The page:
Madwoman by the Sea
Comite Pierre Puvis de Chavannes
Writing and publishing poetry will get you absolutely nowhere, unless you're a Big Name with a Huge Following. I'm a little name with a minuscule following but poetry was one of my (many) passions in my early years.
When I was in my late teens and early twenties I read just about every poetry book I could find. Having already been a journalist by the time I was sixteen, I was fairly familiar with the rudiments of writing. For some unearthly reason, I thought that being a poet was a lofty endeavor. To actually be a published poet was one of my main obsessions (in retrospect, heaven knows why).
It didn't take long before I achieved my goal. When I was nineteen, a small collection of my poetry was published in a Los Angeles literary magazine - the name of which I can't even remember (I honestly can't, but I still have a copy of it somewhere).
To abbreviate a tedious story, within a decade I had over 100 poems published in an impressive variety of literary journals, magazines, and anthologies. I received numerous awards for my poetry and recognition that I never thought I deserved.
When I was only twenty, some of my poetry was nominated for the prestigious Pushcart Prize (which had been awarded to such noted poets as Joyce Carol Oates). I didn't win, of course, but it was one helluva honor just to be nominated.
My poetic romanticism eventually dwindled, to the point that I now seldom bother to write a poem (let alone read one). There's absolutely no financial gain in writing poetry - - only spiritual satisfaction. Spiritual satisfaction is wonderful, but it doesn't pay the bills.
Writing poetry is a deeply personal endeavor and one should do it solely for personal enrichment and fulfillment. I find it to be an extremely effective emotional catharsis - as are all forms of writing (or so they should be).
I compiled many of my early poems into a book, which was published five years ago. Love Letters to Ghosts is, probably more than anything, a lament (and a sort of homage) to my romantic and turbulent past. It's largely what I would call an autumnal work -- dark, brooding, and often depressing. It reflects my inherent nature - - but it's certainly not to everyone's taste.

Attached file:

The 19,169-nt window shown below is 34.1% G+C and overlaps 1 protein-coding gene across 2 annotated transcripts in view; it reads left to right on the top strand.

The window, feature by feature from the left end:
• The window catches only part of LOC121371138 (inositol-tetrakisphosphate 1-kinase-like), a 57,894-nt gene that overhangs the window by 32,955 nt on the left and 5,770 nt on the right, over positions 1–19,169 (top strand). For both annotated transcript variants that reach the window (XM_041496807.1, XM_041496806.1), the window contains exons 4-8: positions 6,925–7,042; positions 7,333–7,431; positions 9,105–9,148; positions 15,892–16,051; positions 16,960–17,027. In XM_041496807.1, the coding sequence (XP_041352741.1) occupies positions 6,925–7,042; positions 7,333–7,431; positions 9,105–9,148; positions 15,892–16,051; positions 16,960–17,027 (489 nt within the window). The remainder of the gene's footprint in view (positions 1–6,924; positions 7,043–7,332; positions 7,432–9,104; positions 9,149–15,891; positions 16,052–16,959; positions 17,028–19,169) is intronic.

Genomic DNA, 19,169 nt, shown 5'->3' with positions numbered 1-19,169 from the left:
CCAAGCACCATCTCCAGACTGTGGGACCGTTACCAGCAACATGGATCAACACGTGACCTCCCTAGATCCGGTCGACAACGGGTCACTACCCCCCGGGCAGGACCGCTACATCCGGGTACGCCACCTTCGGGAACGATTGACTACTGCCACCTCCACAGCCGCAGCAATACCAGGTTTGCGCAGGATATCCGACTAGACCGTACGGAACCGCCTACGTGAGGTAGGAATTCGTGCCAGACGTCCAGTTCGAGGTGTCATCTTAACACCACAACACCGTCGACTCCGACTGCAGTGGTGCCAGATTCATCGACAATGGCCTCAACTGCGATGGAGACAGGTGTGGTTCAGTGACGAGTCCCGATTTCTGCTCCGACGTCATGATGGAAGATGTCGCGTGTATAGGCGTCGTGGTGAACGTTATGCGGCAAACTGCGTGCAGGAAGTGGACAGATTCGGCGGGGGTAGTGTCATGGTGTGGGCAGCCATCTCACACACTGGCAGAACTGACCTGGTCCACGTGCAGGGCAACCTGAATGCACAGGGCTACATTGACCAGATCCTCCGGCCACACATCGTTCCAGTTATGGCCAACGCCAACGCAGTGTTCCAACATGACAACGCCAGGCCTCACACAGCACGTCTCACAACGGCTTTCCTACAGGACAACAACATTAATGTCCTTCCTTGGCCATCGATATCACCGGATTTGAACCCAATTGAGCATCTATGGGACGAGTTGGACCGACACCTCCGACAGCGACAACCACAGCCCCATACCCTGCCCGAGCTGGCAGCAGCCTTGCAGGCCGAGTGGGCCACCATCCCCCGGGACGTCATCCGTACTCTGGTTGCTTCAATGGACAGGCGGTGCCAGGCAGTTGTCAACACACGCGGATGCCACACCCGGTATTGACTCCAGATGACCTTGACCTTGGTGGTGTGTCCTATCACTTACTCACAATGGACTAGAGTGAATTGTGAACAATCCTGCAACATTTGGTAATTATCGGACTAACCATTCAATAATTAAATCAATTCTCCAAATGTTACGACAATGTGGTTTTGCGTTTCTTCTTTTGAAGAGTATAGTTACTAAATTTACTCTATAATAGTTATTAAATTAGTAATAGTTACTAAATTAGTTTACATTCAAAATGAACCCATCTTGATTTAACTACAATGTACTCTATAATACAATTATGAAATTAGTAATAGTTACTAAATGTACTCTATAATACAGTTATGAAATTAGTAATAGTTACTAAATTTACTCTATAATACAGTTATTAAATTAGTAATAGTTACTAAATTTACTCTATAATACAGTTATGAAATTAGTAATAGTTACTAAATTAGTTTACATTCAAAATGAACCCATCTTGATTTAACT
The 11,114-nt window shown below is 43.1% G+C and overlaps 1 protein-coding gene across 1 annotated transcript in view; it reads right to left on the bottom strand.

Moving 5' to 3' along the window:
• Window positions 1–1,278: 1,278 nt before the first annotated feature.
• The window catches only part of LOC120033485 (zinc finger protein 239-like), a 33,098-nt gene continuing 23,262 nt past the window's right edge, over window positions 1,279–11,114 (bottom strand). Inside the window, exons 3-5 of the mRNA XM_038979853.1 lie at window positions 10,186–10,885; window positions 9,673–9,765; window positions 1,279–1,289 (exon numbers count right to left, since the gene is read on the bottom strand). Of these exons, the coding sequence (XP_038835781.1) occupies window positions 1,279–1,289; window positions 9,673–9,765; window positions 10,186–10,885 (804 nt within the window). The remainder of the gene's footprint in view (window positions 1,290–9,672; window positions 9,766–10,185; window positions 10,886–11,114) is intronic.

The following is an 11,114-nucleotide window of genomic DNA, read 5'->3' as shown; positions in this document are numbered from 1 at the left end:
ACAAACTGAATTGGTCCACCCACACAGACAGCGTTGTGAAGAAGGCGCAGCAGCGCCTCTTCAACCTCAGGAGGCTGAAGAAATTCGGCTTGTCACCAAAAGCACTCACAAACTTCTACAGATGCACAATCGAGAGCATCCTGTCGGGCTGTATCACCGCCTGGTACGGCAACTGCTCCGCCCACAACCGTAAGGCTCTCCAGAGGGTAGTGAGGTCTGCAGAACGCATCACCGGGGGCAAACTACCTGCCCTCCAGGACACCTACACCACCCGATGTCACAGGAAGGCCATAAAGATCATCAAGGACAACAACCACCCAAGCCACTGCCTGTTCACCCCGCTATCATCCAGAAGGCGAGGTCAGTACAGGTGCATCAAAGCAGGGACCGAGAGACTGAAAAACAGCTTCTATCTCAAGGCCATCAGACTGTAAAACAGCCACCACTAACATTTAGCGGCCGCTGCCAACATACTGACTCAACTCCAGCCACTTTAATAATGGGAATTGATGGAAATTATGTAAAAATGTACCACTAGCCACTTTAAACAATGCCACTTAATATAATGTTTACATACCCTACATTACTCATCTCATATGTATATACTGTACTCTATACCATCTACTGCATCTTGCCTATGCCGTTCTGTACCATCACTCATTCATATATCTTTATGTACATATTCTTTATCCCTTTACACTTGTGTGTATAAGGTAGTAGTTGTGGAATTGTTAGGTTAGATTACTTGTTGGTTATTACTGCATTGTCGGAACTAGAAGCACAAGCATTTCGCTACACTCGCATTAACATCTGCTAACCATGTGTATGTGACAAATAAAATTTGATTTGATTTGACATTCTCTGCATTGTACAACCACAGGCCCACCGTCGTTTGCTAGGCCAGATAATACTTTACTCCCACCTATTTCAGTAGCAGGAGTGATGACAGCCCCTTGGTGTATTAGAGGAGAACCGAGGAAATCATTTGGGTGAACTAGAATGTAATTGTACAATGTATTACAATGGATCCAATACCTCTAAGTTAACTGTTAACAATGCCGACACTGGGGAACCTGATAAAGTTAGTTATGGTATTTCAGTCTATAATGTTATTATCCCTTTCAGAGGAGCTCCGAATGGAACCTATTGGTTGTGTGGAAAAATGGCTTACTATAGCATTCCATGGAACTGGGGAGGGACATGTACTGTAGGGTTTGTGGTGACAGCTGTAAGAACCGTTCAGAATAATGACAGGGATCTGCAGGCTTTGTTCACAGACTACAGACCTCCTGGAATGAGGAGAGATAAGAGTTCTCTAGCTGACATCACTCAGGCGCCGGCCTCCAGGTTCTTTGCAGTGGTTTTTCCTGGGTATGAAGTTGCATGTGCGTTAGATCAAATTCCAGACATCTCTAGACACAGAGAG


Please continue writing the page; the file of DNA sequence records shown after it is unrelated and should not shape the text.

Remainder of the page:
Upon recently rereading the poems, I feel that a revised second edition is definitely in order. I'm in the process of doing this now - - mostly as a feeble attempt to fulfill my lifelong strive for unattainable perfection. And the fact that I'm presently snowed in.
Who were some of the poets that inspired you, Jon?
I'm glad you asked. Since I lived in L.A. when I began writing poetry, I was initially attracted to California poets - - especially Philip Levine, Gary Soto, David St. John. I also liked John Ratti, Louise Gluck, Lucille Clifton. I loved Carl Sandburg. And when I was drunk and in the mood to go slumming, I savored Allen Ginsberg and other residents of the "Beat" neighborhood.
My favorite poet and greatest influence was Thomas James (1946-74) whose fiercely somber and introspective poetry collection Letters to a Stranger touched me deeply. I strongly identified with his troubled psyche. I was devastated, but not surprised, when I learned that he committed suicide at age twenty-seven. Had he lived, he would have been an extraordinary poet.
Thomas James influenced me. Sylvia Plath influenced Thomas James. Go figure.......
Most of your poetry is in prose, Jon. Don't poems have to rhyme?
I've written many poems with rhythmic structure. It's wonderfully challenging, but I find it to be too creatively restrictive.
Isn't it rather - uh, effeminate to be a poet?
Hey, writing a decent poem will put hair on your chest and increase your testosterone level. I speak from experience. And I know some female poets who have balls.
(where the hell are these questions coming from?).
In conclusion (and not a moment too soon)
I believe that poetry shouldn't be over-analyzed. Extract what you want from it and savor the words. Savor the images that they inspire
Keeping in concert with my present Poetry Mode, I'm posting one of my early poems, which is included in Love Letters to Ghosts.
Mad Woman on the Beach was inspired by a composition by French composer Charles-Valentin Alkan, entitled la chanson de la folle au bord de la mer (Song of the Mad Woman by the Sea).
Mad Woman on the Beach
One of these cold winter nights
she followed the sand
back to where secret lovers
once lingered while watching
a last slice of sinking moon
but the moon and the lovers
were gone, leaving no trace
of their deception. Sightless fog
slipping in from the sea
weaved a pasty net around her.
the bite of broken shells
punished her trek.
Names long forgotten
stuttered under her breath,
faltered on her tongue,
stuck with the salt on her lips
like the dried-out memory
of an ancient kiss.
In shivers of jealous rage
the cold air thickened
and held her tightly,
fearing that she might find the moon
snatch it up
and keep it hidden within herself
from the lies of future lovers.
She struggled against the cold
anchor of fog,
the dreadful hiss of the waves,
and laughed out loud -
grasping fistfuls of obstinate night,
what might have been sky.
from Love Letters to Ghosts
Yesterday on my previous blog post, someone (name unknown) left a nice comment that somehow wound up in my comment moderation file.
When I pressed the "publish" icon the comment suddenly disappeared and I haven't been able to retrieve it. Whoever you are, I apologize for this. You weren't deleted deliberately.